EFTA Is Not an Alternative to Theresa May’s Brexit Deal

Joining the EFTA would force Britain to accept free movement without solving the Irish border issue.

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Flag of Norway (Jorge Láscar)

The Sun reports that British cabinet secretaries Michael Gove and Amber Rudd — the former a leader of the 2016 campaign to leave the EU, the latter a “remainer” — intend to push for membership of the European Free Trade Association (EFTA) with Labour’s support if and when Prime Minister Theresa May’s Brexit deal fails in Parliament.

This plan is unlikely to succeed, for two reasons:

  1. It confuses the withdrawal agreement with the political declaration on the future EU-UK relationship.
  2. Neither the EU nor the EFTA would accept it as a short-term solution.

What is the EFTA?

Before going into more detail, a few notes on what the EFTA is:

  • Britain was a founding member of the EFTA in 1960 but left in 1973 to join what is now the EU. Only Iceland, Liechtenstein, Norway and Switzerland remain.
  • With the exception of Switzerland, which has its own treaties with the EU, EFTA members are in the European Economic Area (EEA), which is essentially the single market without agriculture and fisheries.
  • EFTA members are not in the EU customs union, so they can conduct their own trade diplomacy.
  • But they do have to accept the free movement of EU nationals. The EU does not separate its “four freedoms” — free movement of capital, goods, services and people.

Hence EFTA membership would cross one of May’s red lines, which is that freedom of movement must end.

Confusing the two deals

Back to the first point: confusing the withdrawal agreement with the political declaration.

The Brexit negotiations have produced two documents:

  1. The first arranges Britain’s exit from the EU in March 2019 and a transition lasting through 2020. Once it has been approved by the parliaments of the EU as well as the UK, it becomes a legally binding treaty.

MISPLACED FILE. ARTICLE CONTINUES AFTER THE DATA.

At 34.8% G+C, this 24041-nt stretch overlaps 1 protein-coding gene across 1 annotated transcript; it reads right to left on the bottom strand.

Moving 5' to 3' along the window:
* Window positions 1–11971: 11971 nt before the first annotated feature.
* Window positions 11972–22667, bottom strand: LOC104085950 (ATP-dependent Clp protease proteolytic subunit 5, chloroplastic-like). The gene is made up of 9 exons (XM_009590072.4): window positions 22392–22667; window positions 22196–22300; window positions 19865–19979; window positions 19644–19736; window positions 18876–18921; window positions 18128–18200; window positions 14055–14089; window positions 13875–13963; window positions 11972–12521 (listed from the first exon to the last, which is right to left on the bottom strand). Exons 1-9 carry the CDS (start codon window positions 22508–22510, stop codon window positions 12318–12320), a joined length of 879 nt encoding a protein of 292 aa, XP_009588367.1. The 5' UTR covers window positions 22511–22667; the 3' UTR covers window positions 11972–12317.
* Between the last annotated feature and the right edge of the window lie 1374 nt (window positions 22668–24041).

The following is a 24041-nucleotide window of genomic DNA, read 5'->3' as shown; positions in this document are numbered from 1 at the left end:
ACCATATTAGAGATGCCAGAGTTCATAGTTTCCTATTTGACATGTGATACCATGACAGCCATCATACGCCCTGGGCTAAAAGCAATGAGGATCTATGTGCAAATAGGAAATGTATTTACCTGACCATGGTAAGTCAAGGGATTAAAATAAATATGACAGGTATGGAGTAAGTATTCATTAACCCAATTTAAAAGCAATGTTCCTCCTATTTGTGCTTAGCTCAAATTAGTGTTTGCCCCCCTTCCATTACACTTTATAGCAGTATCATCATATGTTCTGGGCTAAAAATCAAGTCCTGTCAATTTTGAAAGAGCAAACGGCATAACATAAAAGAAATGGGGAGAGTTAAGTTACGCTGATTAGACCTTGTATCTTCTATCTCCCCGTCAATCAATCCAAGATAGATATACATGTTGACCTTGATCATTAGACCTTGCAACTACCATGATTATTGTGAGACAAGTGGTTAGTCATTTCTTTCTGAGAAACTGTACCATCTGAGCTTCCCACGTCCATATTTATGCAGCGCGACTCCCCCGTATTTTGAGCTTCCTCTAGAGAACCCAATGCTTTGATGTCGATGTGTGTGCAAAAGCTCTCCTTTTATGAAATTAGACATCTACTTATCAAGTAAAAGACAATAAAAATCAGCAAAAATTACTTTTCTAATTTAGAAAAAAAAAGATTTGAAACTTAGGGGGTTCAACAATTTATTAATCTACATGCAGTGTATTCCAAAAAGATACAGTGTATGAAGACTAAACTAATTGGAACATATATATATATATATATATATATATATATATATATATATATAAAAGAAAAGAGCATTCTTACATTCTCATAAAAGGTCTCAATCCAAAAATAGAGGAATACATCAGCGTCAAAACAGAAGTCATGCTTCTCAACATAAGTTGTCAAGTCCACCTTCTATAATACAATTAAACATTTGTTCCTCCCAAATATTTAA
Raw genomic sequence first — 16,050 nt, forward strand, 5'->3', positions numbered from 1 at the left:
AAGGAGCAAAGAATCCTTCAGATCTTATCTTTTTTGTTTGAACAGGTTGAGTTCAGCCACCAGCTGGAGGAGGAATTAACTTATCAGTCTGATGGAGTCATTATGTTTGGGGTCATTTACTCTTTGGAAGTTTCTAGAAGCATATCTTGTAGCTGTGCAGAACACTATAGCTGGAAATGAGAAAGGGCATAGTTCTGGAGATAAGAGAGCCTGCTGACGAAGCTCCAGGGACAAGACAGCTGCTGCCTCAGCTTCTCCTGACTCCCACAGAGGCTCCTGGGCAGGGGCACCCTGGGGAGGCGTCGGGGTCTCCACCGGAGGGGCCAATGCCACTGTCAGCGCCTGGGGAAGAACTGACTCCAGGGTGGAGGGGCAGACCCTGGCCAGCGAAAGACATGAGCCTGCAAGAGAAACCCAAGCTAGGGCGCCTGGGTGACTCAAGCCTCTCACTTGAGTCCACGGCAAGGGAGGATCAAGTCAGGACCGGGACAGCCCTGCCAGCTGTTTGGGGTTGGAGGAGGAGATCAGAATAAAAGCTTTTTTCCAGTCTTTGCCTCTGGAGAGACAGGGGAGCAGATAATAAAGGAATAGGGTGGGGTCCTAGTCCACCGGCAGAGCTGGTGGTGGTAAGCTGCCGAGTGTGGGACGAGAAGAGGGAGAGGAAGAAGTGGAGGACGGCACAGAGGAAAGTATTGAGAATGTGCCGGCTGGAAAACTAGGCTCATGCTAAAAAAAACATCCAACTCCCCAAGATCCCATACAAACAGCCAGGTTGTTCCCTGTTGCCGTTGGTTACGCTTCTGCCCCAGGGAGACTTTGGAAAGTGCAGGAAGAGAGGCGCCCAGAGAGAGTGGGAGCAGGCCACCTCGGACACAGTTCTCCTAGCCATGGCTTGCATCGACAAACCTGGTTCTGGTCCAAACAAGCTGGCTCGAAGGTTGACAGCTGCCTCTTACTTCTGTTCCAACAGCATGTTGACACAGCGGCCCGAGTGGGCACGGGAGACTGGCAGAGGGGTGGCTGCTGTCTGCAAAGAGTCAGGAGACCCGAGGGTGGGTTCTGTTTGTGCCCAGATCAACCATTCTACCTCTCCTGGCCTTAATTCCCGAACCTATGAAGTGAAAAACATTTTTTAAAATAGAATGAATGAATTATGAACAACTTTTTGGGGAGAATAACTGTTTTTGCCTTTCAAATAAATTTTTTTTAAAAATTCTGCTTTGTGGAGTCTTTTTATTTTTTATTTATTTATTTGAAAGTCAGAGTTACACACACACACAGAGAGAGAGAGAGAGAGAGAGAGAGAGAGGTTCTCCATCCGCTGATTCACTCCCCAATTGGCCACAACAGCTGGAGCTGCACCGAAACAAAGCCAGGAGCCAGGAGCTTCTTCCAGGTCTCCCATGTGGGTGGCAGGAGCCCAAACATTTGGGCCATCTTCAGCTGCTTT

2. The second is a statement of intent on the future relationship. It is full of aspirations but neither is, nor will be, binding. The EU maintains that the future relationship can only be negotiated once Britain has left, hence the need for a transition period.

Many British objections center on the second document, with Europhiles arguing it puts too much distance between the EU and the UK and Euroskeptics complaining it keeps the two too close together.

Separately, Brexiteers object to the so-called backstop for Northern Ireland, which is included in the treaty. It stipulates that, if negotiators do not find a better solution, the whole of the United Kingdom would remain in a customs union with the EU in order to avoid either closing the border with the Republic of Ireland or creating a customs border in the Irish Sea.

View from the rest of Europe

Britain tends to forget that its internal politics are not the only issue. The views of other Europeans matter too.

They see two problems with EFTA membership:

  1. It wouldn’t solve the problem of Northern Ireland. Remember: EFTA members are not in the customs union. That is why the EU has insisted on the backstop. There is no off-the-shelf solution for keeping a territory that borders on the EU half-in and half-out.
  2. EFTA members would likely welcome Britain (back), but not as an interim solution. Post-Brexit, the United Kingdom can either join the EFTA or it can negotiate a bespoke trade agreement. It cannot use the EFTA as an alternative to the 2019-20 transition, nor as a stepping stone to a better deal.